Photo courtesy of The Cadets Drum and Bugle Corps
Few ensembles can boast the achievements of The Cadets Drum and Bugle Corps. In 75 years, it has become a household name in the performing arts. the group has won nine Drum Corps International (DCI) World championships and 19 national championships prior to the formation of DCI, performed at the Summer Olympic games, appeared on a late-night talk show and marched in a presidential inauguration parade. it is considered one of the oldest continually operating and most honored drum and bugle corps in the world. Here, we salute the past and toast the future of The Cadets.
What’s in a name? The Cadets— formerly known as Holy Name Fife and Drum Corps, the Garfield Cadets and Cadets of Bergen County— has endured many forms of adversity during the course of its history. More than just name changes, these hurdles include the financial and logistical obstacles that have eliminated thousands of other drum corps.
But The Cadets Drum and Bugle Corps is more than just a survivor; it has maintained its role as a perennial powerhouse in the marching arts by being a top-ranked group in DCI Finals since the early 1980s.
If you ask George Hopkins, executive director, The Cadets’ success is reflected by more than just points on a scoreboard.
It is about positively affecting the lives of thousands of youth who have come through the program.
The Cadets, founded in 1934 and currently based in Allentown, Pa., as a program of Youth Education in the Arts, is the second oldest continually operating drum corps (behind the Racine Scouts) and one of the most revered marching music ensembles in the world. Originally named the Holy Name Fife and Drum Corps, The Cadets won nine DCI World Championships and 19 National Championships. The Cadets placed in DCI Finals for 28 consecutive years, never below sixth place since 1982.
Known for making the unconventional conventional, The Cadets organization has been considered controversial by some fans for its use of amplification, voice, narration, costuming and props.
Such innovation is part of The Cadets’ legacy as the corps was among the first to bring symphonic music to the football field, to use a contra bass bugle and to use a symphonic keyboard and timpani. It is also a leader in integrating percussion and guard into the visual design process. Thanks to highly skilled instructional staff and designers throughout the years, the group was also among the first to move at fast tempos, to perform whiplash drill and to bring “story” shows to the field.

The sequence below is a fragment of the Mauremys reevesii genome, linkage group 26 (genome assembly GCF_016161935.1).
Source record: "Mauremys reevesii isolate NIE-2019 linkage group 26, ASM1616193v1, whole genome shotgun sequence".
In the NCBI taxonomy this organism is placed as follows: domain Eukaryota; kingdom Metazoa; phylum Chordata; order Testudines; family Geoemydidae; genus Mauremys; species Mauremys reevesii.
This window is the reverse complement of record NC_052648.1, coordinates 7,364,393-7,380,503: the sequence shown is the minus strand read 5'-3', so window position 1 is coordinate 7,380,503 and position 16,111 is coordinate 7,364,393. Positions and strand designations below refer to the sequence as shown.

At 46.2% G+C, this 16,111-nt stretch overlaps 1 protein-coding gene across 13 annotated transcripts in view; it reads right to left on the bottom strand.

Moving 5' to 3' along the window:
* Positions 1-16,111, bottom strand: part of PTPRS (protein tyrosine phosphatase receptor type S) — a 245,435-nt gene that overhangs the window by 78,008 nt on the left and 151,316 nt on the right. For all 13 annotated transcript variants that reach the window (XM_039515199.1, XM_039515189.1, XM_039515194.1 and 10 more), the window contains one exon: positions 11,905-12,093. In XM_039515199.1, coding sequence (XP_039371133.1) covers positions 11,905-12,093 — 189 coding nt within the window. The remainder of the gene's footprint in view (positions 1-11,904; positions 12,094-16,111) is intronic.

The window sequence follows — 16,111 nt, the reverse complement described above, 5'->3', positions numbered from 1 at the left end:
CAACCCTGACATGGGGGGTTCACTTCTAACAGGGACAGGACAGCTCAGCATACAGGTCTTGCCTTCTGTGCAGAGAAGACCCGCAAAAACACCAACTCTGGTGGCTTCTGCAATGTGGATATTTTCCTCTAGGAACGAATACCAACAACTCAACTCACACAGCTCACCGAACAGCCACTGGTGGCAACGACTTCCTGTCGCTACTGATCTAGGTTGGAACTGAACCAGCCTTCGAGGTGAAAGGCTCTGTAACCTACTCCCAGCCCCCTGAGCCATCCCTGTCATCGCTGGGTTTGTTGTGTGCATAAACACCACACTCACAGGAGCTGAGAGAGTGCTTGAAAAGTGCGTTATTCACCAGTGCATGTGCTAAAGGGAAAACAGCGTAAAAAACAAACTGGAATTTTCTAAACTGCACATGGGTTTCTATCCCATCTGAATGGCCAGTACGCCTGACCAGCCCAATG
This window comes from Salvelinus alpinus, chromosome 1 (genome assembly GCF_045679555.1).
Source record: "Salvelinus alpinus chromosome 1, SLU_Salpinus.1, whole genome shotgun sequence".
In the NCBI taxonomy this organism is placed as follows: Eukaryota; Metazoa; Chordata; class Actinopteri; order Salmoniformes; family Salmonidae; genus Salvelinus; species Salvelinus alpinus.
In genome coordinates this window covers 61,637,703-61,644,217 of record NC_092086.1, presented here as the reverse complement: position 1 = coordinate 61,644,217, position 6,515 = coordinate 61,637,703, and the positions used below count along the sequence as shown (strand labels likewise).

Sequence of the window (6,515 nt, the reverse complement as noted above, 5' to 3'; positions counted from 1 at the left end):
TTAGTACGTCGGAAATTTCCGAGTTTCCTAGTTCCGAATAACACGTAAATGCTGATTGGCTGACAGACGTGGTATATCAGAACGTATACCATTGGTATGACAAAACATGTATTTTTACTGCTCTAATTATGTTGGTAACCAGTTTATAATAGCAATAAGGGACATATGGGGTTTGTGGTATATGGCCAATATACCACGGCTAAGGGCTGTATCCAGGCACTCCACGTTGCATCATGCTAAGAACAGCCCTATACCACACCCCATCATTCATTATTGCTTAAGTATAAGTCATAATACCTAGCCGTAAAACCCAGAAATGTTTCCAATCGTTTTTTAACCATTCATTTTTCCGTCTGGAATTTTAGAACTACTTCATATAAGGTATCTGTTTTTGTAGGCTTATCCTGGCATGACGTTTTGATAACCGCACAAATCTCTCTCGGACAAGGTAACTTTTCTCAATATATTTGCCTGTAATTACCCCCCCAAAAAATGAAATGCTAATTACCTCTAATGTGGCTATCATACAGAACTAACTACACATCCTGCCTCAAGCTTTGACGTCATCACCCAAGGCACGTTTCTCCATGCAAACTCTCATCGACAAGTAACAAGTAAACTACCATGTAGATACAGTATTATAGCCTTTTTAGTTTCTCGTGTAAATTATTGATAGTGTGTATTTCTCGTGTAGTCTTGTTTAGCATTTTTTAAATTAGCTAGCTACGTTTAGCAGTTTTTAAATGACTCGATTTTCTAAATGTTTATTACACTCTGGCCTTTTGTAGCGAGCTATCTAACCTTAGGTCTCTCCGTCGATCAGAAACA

While the corps has often performed music from Leonard Bernstein as it will this year, it has also experimented with a variety of musical genres. With themes ranging from flight to the Knights of the Round Table to Alice in Wonderland in the Twilight Zone, the group has been at the forefront of the new and innovative.
Overcoming the Darkest Hour
But The Cadets’ fame and glory haven’t always come easy.
Hopkins, who has made the performing arts his mission in life, has led The Cadets for 26 years—since 1982. After aging out with the Crossmen in 1978, Hopkins began his time with The Cadets as a percussion instructor in 1979. By the winter of 1980, he became the assistant director and staff coordinator.
Since then, he has been one of the leading architects of modern-day drum corps and was named to the DCI Hall of Fame in 1997.
But in 1986, after a first-ever DCI championship three-peat (1983, 1984 and 1985), The Cadets faced deep financial difficulties—to the point where its debt equaled its operating budget: nearly $400,000.
“With the assistance of a friend and board member, Gregory Pych, we worked out a $50,000 grant from a local corporation,” Hopkins says. “Somehow, over the following years, we were able to hold the wolves at bay and eventually rise to a fiscal status I would say was distressed versus doomed. … We talk about the days when we had no money, when we lived on the edge going from place to place, but frankly, those are the stories that do not bear repeating.”
Building a Legacy
Hopkins notes that the corps’ instructional staff, great kids and hard work have kept the corps at the top. “We have been fortunate to have great people on board here for long periods of time,” he says. “Tom Aungst, April Gilligan, Marc Sylvester and Jay Bocook, to name a few, have laid the foundation of today’s corps for over 20 years. With dedicated and enthusiastic members who are willing to work as hard as anyone in the country, we are bound to be successful.”